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O'Malley's own poll puts him up 10 points over Ehrlich

O'Malley-Ehrlich debate.jpgMaryland Gov. Martin O'Malley (D) holds a 10-point lead over former governor Robert L. Ehrlich Jr. (R) in a hypothetical matchup, according to a survey by O'Malley's pollster that was released by his campaign Friday.

The lead of 51 percent to 41 percent is slightly larger but not out of range of public polls from recent months.

According to a one-page memo from O'Malley's pollster, Garin-Hart-Yang Research Group, O'Malley holds leads in Montgomery and Prince George's counties that are larger than in 2006, when O'Malley defeated Ehrlich statewide by 6.5 percentage points.

O'Malley holds a lead of 47 percent to 45 percent among men, and 53 percent to 38 percent among women, according to the memo, which includes no other breakdowns.

The poll of 604 likely voters was conducted between Feb. 10 and 13 and has a margin of error of plus or minus 4.1 percentage points, according to the memo, which is dated Wednesday.

Ehrlich spokesman Henry Fawell downplayed the significance of the O'Malley poll, saying its public release "is generally something you do when you're worried. ... Our internal polling shows a vastly different landscape."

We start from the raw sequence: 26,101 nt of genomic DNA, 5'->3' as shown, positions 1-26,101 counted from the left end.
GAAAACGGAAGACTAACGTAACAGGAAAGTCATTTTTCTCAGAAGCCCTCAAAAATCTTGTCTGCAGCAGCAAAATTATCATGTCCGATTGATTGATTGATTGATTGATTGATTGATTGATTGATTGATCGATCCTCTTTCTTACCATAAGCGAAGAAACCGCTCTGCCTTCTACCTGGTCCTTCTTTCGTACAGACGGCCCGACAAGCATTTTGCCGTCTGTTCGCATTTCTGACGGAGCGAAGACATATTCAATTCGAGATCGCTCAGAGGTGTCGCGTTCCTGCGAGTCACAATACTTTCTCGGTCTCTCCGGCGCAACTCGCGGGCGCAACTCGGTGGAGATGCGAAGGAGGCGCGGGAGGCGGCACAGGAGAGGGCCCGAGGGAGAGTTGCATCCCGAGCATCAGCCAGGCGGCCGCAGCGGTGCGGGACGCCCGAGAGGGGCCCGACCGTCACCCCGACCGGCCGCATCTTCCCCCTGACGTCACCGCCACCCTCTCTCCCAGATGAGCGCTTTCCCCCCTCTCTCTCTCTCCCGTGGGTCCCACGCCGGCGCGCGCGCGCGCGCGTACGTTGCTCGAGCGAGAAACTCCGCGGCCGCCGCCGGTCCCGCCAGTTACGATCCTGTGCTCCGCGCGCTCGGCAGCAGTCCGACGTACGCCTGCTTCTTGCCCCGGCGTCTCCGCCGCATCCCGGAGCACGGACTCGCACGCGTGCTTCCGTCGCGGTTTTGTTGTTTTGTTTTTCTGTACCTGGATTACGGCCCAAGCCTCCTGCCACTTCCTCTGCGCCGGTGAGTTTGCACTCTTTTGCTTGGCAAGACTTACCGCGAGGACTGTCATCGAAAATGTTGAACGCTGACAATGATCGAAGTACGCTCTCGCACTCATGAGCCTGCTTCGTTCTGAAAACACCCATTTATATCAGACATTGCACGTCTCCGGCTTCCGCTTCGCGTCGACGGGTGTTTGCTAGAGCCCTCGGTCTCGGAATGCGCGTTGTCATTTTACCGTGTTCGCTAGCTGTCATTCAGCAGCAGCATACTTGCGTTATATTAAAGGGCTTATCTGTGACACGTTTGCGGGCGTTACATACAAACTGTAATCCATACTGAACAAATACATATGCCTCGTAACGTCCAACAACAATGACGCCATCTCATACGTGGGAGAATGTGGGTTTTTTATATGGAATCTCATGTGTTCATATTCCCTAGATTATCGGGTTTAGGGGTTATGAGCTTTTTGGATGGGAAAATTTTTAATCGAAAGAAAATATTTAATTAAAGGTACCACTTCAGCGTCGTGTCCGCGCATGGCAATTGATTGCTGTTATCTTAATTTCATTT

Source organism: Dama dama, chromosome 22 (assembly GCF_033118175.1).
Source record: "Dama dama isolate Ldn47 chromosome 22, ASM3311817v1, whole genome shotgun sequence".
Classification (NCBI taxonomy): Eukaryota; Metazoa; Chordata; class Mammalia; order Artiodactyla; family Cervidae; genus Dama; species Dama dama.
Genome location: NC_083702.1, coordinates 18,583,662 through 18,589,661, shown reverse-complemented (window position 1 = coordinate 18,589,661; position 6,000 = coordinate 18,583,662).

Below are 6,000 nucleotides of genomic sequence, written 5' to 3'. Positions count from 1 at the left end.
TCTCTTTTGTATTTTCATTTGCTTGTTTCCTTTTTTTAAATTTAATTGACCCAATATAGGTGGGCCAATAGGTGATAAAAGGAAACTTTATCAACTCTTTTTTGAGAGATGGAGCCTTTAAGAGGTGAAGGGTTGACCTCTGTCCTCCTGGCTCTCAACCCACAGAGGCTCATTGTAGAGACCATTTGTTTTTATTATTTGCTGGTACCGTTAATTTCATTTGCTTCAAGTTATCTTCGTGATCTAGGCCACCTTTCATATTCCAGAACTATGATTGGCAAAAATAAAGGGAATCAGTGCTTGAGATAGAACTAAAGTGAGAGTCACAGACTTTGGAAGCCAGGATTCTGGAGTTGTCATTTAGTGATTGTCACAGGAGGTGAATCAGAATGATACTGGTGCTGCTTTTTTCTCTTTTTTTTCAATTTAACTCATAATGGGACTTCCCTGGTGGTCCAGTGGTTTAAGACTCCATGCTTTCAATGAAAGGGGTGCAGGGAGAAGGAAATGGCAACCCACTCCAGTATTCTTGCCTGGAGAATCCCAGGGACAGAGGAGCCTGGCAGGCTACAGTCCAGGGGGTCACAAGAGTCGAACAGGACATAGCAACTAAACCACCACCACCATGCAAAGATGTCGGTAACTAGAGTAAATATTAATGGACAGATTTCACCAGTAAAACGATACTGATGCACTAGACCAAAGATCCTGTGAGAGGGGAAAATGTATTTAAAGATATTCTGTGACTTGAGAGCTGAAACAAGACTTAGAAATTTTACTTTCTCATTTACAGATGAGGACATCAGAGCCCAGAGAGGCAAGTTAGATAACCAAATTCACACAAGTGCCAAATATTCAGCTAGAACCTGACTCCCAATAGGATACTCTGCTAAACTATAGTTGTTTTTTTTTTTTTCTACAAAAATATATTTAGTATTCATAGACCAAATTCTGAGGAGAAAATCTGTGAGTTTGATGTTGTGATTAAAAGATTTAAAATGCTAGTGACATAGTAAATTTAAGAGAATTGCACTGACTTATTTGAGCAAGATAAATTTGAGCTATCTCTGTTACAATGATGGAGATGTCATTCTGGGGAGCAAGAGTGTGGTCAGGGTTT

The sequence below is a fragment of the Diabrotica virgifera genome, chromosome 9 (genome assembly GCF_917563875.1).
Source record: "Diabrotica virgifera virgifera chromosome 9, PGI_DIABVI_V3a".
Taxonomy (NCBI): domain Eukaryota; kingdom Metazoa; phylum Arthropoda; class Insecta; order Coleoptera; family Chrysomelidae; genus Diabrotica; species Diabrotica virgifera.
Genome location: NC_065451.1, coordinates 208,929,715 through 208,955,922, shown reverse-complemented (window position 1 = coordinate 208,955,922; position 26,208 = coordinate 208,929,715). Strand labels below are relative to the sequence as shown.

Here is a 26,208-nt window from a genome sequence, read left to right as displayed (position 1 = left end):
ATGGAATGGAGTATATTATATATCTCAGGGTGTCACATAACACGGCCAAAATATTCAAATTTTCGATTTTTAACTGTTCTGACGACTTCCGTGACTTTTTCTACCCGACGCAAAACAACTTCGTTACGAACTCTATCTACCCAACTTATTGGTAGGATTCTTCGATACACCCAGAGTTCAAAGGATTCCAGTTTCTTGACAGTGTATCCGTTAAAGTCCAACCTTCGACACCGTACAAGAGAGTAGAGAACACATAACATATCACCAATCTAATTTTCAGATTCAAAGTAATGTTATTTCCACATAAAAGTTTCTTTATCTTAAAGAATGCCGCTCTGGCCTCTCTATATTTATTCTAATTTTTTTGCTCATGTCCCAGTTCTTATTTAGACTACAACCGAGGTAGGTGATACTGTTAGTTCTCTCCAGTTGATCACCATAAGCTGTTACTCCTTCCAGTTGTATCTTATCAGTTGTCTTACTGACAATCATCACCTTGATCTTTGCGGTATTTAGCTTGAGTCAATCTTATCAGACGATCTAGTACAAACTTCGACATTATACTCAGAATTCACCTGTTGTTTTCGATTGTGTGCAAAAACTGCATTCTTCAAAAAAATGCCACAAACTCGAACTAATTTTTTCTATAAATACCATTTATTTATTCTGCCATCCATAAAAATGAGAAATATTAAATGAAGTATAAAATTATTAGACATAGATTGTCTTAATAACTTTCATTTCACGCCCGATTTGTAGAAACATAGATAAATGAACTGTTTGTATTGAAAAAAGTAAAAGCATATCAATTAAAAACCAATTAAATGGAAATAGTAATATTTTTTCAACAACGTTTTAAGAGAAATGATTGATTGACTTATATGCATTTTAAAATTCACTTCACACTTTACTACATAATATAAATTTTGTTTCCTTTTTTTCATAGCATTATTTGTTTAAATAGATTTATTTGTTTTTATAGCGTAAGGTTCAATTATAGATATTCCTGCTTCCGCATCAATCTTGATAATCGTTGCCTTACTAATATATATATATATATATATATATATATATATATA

Ehrlich told The Post in January that a poll conducted for his campaign in December showed him within striking distance of O'Malley. Ehrlich's aides declined to share the poll.

O'Malley campaign manager Tom Russell said his campaign was heartened by its latest poll.

"Assuming former governor Ehrlich actually gets in the race at some point, we're starting out in a strong place," Russell said.

Ehrlich is widely expected to announce late this month that he is seeking a rematch with O'Malley.

Among recent public polling, a Rasmussen Reports survey showed the smallest lead for O'Malley. In that poll, conducted Feb. 23, the current governor lead 49 percent to 43 percent.

A Clarus Research Group poll in November showed O'Malley leading Ehrlich 47 percent to 40 percent but said O'Malley could be vulnerable to a strong challenger if economic and budget difficulties persisted.

On a separate question, that poll also showed that 39 percent of voters said they wanted to see O'Malley re-elected while 48 percent say they would like for someone new to win.

Meanwhile, a January poll by Gonzales Research & Marketing Strategies showed O'Malley with a slightly larger lead, 48 percent to 39 percent.


By John Wagner  |  March 5, 2010; 1:28 PM ET
Categories:  2010 Elections , John Wagner  
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